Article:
Favuzzi embraces Italians’ notoriously picky food gripes

The food brand is testing an approach based in authenticity (not premiumization) in Montreal before it rolls out nationally.

Favuzzi-main-pasta

Specialty food distributor Favuzzi is leaning heavily into Italian foodie culture with its latest effort, a test run in Montreal before the brand looks to expand westward.

In its two TV spots, a couple of Italian chefs are aghast when an amateur cook breaks her pasta in half before putting it in boiling water and an older couple looks on stunned as a millennial casually adds pineapple to a pizza.

Michel Favuzzi, the company’s eponymous founder and president, tells strategy that many brands claim authenticity, but as an importer of Italian products, it wanted to find the humor in Italians being notorious sticklers about “traditional” cooking methods and ingredients to build awareness and prove its Mediterranean bona fides.

favuzzi-OOHIn creative partnership with Rethink, with which the brand began its relationship last September, Favuzzi is aiming to promote its wide range of high-end artisanal products selected from the best producers in Italy. The campaign first launched in Québec and the Greater Montréal area, where there are also about 50 billboards in Montreal Metro stations, which lean into the quality ingredients in products like canned tomatoes and olive oil.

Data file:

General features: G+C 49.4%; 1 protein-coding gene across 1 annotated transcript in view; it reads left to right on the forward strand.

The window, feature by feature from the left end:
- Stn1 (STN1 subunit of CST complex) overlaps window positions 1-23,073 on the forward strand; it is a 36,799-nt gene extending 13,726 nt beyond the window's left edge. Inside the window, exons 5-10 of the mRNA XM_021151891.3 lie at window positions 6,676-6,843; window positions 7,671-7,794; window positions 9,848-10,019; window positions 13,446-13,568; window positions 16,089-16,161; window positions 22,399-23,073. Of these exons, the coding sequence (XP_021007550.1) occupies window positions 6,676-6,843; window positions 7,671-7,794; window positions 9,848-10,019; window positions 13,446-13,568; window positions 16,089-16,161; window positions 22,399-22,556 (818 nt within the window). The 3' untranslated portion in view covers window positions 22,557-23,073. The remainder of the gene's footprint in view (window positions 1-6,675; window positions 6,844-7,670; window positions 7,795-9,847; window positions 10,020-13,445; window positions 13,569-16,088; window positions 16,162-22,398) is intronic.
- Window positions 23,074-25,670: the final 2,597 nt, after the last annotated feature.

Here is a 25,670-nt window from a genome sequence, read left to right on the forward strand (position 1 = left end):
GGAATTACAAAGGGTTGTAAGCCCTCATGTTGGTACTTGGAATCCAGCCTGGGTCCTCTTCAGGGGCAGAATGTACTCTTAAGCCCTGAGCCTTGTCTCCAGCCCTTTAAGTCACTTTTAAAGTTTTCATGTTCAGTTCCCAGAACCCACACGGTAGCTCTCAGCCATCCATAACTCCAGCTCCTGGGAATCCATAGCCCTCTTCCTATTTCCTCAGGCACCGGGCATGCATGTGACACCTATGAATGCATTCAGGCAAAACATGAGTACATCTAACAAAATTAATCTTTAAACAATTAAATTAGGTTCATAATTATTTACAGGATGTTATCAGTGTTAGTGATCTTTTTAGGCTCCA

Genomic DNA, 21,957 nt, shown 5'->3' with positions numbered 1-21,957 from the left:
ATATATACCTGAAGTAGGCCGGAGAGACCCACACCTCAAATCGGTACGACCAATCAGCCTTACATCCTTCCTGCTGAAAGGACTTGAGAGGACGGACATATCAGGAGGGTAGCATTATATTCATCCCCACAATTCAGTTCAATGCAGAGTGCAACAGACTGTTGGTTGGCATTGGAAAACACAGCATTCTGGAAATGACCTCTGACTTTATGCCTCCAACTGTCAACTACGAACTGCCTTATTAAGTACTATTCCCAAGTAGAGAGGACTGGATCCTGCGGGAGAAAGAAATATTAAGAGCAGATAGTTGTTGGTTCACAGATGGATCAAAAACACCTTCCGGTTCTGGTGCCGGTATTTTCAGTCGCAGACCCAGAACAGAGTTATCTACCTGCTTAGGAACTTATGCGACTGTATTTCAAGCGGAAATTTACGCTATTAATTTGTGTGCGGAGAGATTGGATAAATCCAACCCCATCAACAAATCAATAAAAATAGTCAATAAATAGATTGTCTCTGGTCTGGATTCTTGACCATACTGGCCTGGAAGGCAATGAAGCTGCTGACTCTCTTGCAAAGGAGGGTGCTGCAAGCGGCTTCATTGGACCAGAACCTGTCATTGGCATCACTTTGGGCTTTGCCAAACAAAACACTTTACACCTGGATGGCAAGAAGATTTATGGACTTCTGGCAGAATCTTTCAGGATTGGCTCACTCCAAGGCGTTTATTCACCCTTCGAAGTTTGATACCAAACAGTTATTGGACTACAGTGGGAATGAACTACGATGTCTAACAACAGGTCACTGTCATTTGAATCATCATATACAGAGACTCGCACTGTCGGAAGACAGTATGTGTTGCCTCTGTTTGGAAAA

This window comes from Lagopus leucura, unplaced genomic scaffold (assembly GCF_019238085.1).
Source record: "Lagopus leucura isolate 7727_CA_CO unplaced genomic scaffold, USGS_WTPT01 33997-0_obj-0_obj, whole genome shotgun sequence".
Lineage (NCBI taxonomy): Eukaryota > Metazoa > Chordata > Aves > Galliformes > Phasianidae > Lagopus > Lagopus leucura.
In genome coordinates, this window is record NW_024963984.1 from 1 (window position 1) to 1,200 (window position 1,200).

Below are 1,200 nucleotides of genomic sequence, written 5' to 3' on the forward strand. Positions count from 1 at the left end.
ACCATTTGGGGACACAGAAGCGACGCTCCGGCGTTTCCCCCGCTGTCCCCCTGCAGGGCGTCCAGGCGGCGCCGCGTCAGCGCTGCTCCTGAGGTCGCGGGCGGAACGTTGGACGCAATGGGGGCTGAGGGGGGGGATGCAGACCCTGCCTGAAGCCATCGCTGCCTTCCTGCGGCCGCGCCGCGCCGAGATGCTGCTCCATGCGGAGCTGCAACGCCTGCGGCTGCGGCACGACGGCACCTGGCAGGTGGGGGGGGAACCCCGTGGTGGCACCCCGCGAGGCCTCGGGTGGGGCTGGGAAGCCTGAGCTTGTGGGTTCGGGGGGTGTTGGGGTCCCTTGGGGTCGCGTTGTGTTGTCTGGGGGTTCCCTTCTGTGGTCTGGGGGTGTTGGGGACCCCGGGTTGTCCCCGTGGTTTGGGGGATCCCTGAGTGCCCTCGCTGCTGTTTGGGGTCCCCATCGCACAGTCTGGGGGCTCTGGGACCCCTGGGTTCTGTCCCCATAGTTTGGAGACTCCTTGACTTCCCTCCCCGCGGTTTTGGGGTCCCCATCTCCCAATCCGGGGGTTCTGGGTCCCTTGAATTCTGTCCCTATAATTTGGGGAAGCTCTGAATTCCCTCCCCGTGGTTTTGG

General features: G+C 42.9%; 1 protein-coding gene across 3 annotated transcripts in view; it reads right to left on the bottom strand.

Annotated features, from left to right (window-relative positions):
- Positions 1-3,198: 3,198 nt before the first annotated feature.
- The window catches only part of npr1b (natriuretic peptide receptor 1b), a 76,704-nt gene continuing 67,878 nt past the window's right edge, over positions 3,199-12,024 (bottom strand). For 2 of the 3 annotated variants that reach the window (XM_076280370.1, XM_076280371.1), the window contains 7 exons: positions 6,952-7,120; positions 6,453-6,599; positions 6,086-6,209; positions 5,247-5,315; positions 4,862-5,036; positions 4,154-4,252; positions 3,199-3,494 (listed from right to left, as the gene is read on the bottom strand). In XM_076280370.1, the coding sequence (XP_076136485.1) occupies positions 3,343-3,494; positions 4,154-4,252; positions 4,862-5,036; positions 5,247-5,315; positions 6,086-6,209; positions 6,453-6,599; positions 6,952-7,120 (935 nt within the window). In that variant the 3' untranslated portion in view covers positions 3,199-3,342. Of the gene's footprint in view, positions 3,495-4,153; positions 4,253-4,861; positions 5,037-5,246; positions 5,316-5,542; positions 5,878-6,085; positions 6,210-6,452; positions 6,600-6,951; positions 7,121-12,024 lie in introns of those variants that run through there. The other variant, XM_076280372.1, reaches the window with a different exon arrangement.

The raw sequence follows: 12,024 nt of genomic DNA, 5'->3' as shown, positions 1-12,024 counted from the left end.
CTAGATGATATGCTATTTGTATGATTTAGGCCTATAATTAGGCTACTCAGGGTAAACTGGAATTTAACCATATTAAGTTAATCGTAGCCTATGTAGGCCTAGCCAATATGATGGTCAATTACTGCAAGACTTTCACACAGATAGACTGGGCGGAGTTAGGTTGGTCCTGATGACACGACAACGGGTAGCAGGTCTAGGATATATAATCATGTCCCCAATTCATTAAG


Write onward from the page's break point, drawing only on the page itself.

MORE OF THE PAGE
The brand is looking to foster growth on a national scale executing across TV, OLV, OOH, print and digital outdoor display, as well as at point-of-sale. According to Michel Favuzzi, it’s launching the next phase of its campaign in Calgary and Edmonton, then Vancouver and Victoria markets before coming to Ontario.

Michel Favuzzi says the campaign is not just about tomatoes and pastas, but that olive oils and vinegar represent important categories for the brand, especially with the popularity of backyard get-togethers in the summer months.

Favuzzi stresses that the brand does not see itself as a premium product, but rather, that it’s about bringing authentic Italian ingredients to market and not industrializing it. “Our idea is to be respectful of high quality products and the taste,” he says. “People who are serious about food…will be ready to pay for it because they understand.”

Favuzzi says it’s going after the “passionate gourmand,” which is not defined by income or gender, but comprises people who love to cook from scratch and are typically confident in the kitchen and searching for high quality items.

Regarding the campaign spend, Favuzzi says it’s “by far the biggest effort,” as it’s a relatively small company with approximately 30 employees. Prior to this campaign, it focused a lot on building connections via sampling. The company also publishes a PDF magazine complete with 10-15 recipes and content about Italian food and culture, as well as social media.

Lg2 handles the brand’s design and packaging, while Espace M takes care of media buys.